In response, MACV and the local Marine commanders quickly created and launched Operation Hastings on the 7th of July. It was designed to locate, engage and push PAVN forces back across the DMZ. The operation would be the largest in Marine Corps history at the time and included the mobilization of over 8000 Marines and 3000 ARVN soldiers, supported by a wide array of artillery, naval gunfire, air, and aviation support. Task Force Delta, the task force executing Operation Hastings, would be led by then Brigadier General (later General) Lowell English, at the time Assistant Division Commander of 3rd Marine Division and would see four Marine infantry battalions and one Marine artillery battalion under his command. These Marines would advance across a series of mountains, foothills and jungle, ending in the shadow of The Rockpile, a large and solitary hill dominating the plateau north of the Cam Lo River. Aggressively taking The Rockpile, as well as trailheads leading from Quang Tri across the DMZ into North Vietnam, were deemed the highest priority objectives, in order to quickly and assertively weaken the grip of PAVN forces on the area and set the conditions for American forces to maintain momentum and push them back across the DMZ.
In preparation for the assault, B-52 strategic bombers dropped countless loads of explosives on suspected PAVN positions. Meanwhile further south, American transport aircraft dropped pallets of supplies to supply the Marines that would soon be on the ground. Supported by A-4 Skyhawks and F-4B Phantoms, the Marines inserted via CH-46 Sea Knight helicopters on the morning of the 15th of July. Landing in two drop zones, the first wave of Marines inserted quietly, with the second wave coming under sniper fire from PAVN forces. It was the third wave, though, that represented the first significant losses of the operation. While trying to land in the dense jungle, two CH-46s collided with each other in mid-air and crashed. When a third took evasive maneuvers to avoid them, it hit a tree and also crashed. Later, another helicopter was hit by PAVN anti-aircraft fire and went down in the same area. What was previously known as the Song Ngan Valley had become known, to the Marines of Task Force Delta, Helicopter Valley.
Despite the dark beginning, upon reaching the ground Marines immediately began executing both the task to take The Rockpile and to deny enemy movement through the trail-heads. Movement through the low-ground of Helicopter Valley towards the trail-heads was fairly quick, but those moving to take The Rockpile were hampered by dense, wet vegetation, and progress slowed. Meanwhile, by that evening Marines from the force moving through Helicopter Valley had been surrounded by PAVN forces, and were forced to employed artillery and fast air fires to drive the aggressors off. To reinforce this beleaguered force, the movement to The Rockpile was abandoned and those Marines moved to aid their comrades. By that night, both groups were under fierce PAVN attack, and fighting devolved in some cases to hand-to-hand combat. Despite this, the Marines again held their ground and pushed the North Vietnamese back, inflicting significant casualties in the process.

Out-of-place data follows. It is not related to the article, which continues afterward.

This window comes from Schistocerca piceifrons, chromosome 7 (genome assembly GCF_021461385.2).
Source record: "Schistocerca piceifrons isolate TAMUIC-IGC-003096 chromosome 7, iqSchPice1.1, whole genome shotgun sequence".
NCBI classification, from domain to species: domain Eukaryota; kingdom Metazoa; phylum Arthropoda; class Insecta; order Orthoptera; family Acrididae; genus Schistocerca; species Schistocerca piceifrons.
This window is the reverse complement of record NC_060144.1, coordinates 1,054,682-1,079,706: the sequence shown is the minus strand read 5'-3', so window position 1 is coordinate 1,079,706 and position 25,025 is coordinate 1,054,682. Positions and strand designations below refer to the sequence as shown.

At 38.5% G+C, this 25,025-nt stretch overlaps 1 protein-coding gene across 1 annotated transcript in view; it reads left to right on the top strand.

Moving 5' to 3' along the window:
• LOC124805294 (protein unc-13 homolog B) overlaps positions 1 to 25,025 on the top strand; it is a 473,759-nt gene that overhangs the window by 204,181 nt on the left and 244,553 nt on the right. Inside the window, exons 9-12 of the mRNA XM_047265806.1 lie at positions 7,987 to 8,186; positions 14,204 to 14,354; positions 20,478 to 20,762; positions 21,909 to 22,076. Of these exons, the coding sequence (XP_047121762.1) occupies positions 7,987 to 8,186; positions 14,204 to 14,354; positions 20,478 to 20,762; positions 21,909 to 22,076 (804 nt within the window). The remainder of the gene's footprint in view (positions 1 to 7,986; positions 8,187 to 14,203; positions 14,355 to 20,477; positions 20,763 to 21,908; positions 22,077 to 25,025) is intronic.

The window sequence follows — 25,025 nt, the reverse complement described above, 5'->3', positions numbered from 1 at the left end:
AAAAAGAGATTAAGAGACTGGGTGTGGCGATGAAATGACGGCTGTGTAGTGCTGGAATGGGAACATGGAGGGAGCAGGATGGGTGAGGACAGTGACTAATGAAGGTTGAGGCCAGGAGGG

To compensate for their casualties and delayed progress, another battalion of Marines was deployed, while a reconnaissance force was inserted onto the top of The Rockpile. This capability proved invaluable, supporting surrounding allied efforts by reporting artillery targets throughout the battle. With this support firmly established, the Marines were able to consolidate their forces and establish a blocking line and an assault force, and began moving towards their new objectives on the afternoon of 18 July. As the Marines attempted to bring the fight to the enemy it was instead the PAVN who brought the fight to them, attacking the rearguard which had been left behind to destroy the CH-46s that had been downed in the previous days. Faced with around 1000 charging PAVN soldiers, the Marines held the line, but not before they took around 50 casualties. After having finally driven off the assault through the use of danger-close conventional and napalm airstrikes, the Company was able to withdraw, with both their Officer Commanding and First Platoon Commander being awarded Medals of Honor. The main Marine force was recalled and set up another block to turn back the large PAVN force.